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Poland is a Central European country of rich history, distinctive cuisine, and beautiful scenery. There is something for everyone: stunning architecture, lively and bustling cities, and gorgeous natural landscapes. The country spans over 300,000 square kilometers and is home to more than 38 million people, making it one of the most populated countries in the European Union. With 15 cultural UNESCO World Heritage Sites, there is no shortage of culture to take in throughout the country. In this article, you will learn more about tourism in Poland and the Poland ETIAS.
ETIAS stands for European Travel Information and Authorisation System. It is a means of keeping track of all travelers to the Schengen Zone who do not require a visa for entry. ETIAS is an exclusively electronic system that will be implemented within the next couple of years. It will allow visitors from specific countries can travel to Poland without obtaining a visa. They will simply need to acquire an ETIAS travel authorization before entering the country, to present upon arrival. The ETIAS will then be valid for travel to and from Poland for a period of three years. The purpose of the ETIAS is to ensure greater security for both the participating countries and for travelers. Authorities will be able to identify any visitors who may pose a security threat and may thus deny them entry. The knowledge of exactly who is entering and exiting the countries will ensure a safer Europe for all, made possible under the ETIAS.
If you are a fan of historic cities, you may want to pay a visit to Kraków, the second largest city in Poland. Conceived back in the 7th century, it is also one of the country’s oldest cities. It has no shortage of magnificent and well preserved architecture, having managed to escape most of the destruction felt by many other Polish cities from German bombing during World War II. Kraków’s Old Town was one of the first ever UNESCO World Heritage Sites. In the Old Town, you can take in magnificent museums, theaters, religious buildings, and sculptures. It is also a hub of dining and culture, with restaurants, cafes, bars, and music clubs on every corner. Visit some of the many local hawkers of flowers and obwarzanki, twisted bread topped with poppy seeds that are a sure symbol of Kraków. Take a horse-drawn carriage ride through the Old Town to take in the melting pot of beautiful churches, street performers, and both local and international visitors.
While in Poland, it’s important to remember the relatively recent atrocities throughout the Invasion of Poland by Nazi Germany and the Soviet Union and the ensuing occupation during World War II. Around 200,000 Polish civilians were killed in the invasion, and many Polish cities were largely destroyed from the bombing. During the German occupation of Poland, Auschwitz I was built near the southern border with Slovakia in 1940 as a concentration camp to accommodate the large number of Poles being arrested en masse. It became a place of systematic extermination of both Poles and Jews sent to the camp. The sites of both Auschwitz I and Auschwitz II-Birkenau are now a dedicated memorial and museum. They have been carefully preserved as a way of remembering the atrocities that happened there not so long ago. Visitors can schedule a guided tour to learn about the incredible horror that was conducted at the camps. It is a good way to pay respect to the victims, understand this important and tragic piece of history, and support the museum.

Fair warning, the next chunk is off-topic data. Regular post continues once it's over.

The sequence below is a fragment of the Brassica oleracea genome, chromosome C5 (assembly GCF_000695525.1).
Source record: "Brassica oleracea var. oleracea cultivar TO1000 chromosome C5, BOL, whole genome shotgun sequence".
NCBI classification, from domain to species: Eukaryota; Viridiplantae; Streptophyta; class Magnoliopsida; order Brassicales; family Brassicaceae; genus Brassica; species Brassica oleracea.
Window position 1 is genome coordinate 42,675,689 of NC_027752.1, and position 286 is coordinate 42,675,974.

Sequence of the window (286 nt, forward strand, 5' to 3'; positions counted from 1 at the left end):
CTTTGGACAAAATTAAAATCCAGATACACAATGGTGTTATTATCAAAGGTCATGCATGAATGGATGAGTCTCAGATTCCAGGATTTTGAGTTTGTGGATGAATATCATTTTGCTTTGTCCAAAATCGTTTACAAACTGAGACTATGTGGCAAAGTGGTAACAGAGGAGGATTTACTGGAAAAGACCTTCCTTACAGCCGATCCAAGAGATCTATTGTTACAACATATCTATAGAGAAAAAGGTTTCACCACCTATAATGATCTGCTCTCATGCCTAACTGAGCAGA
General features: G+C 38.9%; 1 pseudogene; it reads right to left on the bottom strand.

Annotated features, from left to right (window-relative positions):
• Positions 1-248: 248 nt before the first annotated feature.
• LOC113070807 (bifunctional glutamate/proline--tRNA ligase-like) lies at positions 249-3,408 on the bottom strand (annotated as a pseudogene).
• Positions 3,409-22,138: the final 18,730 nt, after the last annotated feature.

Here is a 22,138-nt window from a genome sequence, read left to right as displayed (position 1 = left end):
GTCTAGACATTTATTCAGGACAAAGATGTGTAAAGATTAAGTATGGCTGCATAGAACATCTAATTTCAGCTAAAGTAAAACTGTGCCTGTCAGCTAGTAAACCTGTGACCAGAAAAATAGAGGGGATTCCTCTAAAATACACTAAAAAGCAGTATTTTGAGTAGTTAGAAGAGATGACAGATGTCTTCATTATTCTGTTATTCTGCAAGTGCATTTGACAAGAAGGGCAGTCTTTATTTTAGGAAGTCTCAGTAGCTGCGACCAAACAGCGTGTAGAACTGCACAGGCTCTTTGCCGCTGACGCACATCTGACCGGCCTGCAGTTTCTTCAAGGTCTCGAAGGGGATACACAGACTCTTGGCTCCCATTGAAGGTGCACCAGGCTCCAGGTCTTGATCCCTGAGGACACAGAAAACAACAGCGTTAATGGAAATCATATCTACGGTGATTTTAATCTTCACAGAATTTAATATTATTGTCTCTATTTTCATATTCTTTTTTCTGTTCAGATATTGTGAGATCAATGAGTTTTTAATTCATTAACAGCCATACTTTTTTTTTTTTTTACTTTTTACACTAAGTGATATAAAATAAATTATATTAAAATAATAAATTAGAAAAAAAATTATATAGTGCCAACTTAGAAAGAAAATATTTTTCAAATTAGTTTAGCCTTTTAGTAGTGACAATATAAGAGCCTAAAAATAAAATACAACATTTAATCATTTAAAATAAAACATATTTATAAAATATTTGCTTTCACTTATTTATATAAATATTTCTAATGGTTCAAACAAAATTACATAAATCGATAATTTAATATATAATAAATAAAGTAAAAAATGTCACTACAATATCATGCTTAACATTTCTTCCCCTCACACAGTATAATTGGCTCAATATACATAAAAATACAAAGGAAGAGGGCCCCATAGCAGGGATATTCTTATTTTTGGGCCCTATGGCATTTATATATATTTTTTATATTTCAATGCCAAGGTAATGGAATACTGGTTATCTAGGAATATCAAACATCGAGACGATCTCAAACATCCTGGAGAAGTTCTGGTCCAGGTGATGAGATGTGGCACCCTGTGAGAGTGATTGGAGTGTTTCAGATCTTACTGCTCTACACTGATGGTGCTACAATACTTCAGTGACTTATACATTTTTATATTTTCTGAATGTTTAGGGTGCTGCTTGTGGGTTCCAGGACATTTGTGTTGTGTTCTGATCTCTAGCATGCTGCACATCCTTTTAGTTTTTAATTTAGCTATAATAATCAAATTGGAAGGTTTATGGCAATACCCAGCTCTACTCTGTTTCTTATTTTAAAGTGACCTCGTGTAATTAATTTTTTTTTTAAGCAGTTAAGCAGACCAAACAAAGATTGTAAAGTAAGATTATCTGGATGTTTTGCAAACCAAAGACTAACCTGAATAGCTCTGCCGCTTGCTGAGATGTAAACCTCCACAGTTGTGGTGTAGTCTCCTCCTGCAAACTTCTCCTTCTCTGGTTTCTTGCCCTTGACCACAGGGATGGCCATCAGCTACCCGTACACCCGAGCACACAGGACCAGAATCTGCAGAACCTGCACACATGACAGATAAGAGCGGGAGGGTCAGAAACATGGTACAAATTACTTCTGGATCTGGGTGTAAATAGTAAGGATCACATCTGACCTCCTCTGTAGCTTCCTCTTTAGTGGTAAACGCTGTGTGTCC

Nature enthusiasts will love exploring the stunning Tatra Mountains on the Slovakian border. You can travel to the town of Zakopane, located at the base of the mountain range. In the winter, tourists enjoy a wide range of activities, like skiing, snowshoeing, sleigh rides, and ice skating. In the summer, you can go hiking, mountain biking, climbing, and horseback riding. There are plenty of opportunities to buy local artisan clothing, accessories, and treats at the shops and markets in town. With no shortage of hiking trails, the next stunning view can be found just around the corner.
While you’re in Poland, you will have the opportunity to try many delicious local dishes. The cuisine is very filling, often using meat, cabbage, potatoes, and beets. With influences from many of the neighboring countries, there is a nice variety of flavors available. Soup is a heavy feature of Polish cuisine, often to start off a meal. Chlodnik is a classic Polish soup made from beets, cucumbers and dill; it is reminiscent of the popular Ukrainian borscht. While in Poland, you must give cabbage rolls a try. They are a dish of boiled cabbage stuffed with meat and rice and topped with a lovely tomato sauce before baking. They sound simple, but are so very satisfying. Sausage is a popular ingredient in Poland; you can commonly find kiszka at the market, a delicious sausage made of various meats and oftentimes grains or potatoes. Lastly, we can’t forget about dessert! Have a slice of babka with your afternoon tea; it’s a yeast cake made with raisins and a fruit topping, traditionally served at Easter. You may even be able to find some topped with chocolate.
Poland has much to offer in the form of culture, history, architecture, nature, and cuisine. The people are hard working and hospitable, welcoming visitors with open arms and an open table. The classic Polish saying, “A guest in the house is God in the house” perfectly encompasses the Polish nature of hosting and hospitality. You will be sure to meet plenty of wonderful people, see some incredible sites, and come away from you vacation with lots of great stories. Enjoy your trip to Poland!
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